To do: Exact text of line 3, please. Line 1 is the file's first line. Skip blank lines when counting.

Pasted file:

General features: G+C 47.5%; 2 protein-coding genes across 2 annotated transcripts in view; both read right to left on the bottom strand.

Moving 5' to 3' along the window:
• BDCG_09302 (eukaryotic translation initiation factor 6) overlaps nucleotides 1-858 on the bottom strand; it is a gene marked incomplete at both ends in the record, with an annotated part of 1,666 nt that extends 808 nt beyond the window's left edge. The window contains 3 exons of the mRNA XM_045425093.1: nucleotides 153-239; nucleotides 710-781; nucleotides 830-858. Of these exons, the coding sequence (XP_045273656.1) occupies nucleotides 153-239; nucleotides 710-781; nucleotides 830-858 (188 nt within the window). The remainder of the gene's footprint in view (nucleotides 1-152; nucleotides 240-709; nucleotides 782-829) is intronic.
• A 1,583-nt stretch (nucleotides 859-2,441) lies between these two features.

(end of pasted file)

• BDCG_09302 (eukaryotic translation initiation factor 6) overlaps nucleotides 1-858 on the bottom strand; it is a gene marked incomplete at both ends in the record, with an annotated part of 1,666 nt that extends 808 nt beyond the window's left edge. The window contains 3 exons of the mRNA XM_045425093.1: nucleotides 153-239; nucleotides 710-781; nucleotides 830-858. Of these exons, the coding sequence (XP_045273656.1) occupies nucleotides 153-239; nucleotides 710-781; nucleotides 830-858 (188 nt within the window). The remainder of the gene's footprint in view (nucleotides 1-152; nucleotides 240-709; nucleotides 782-829) is intronic.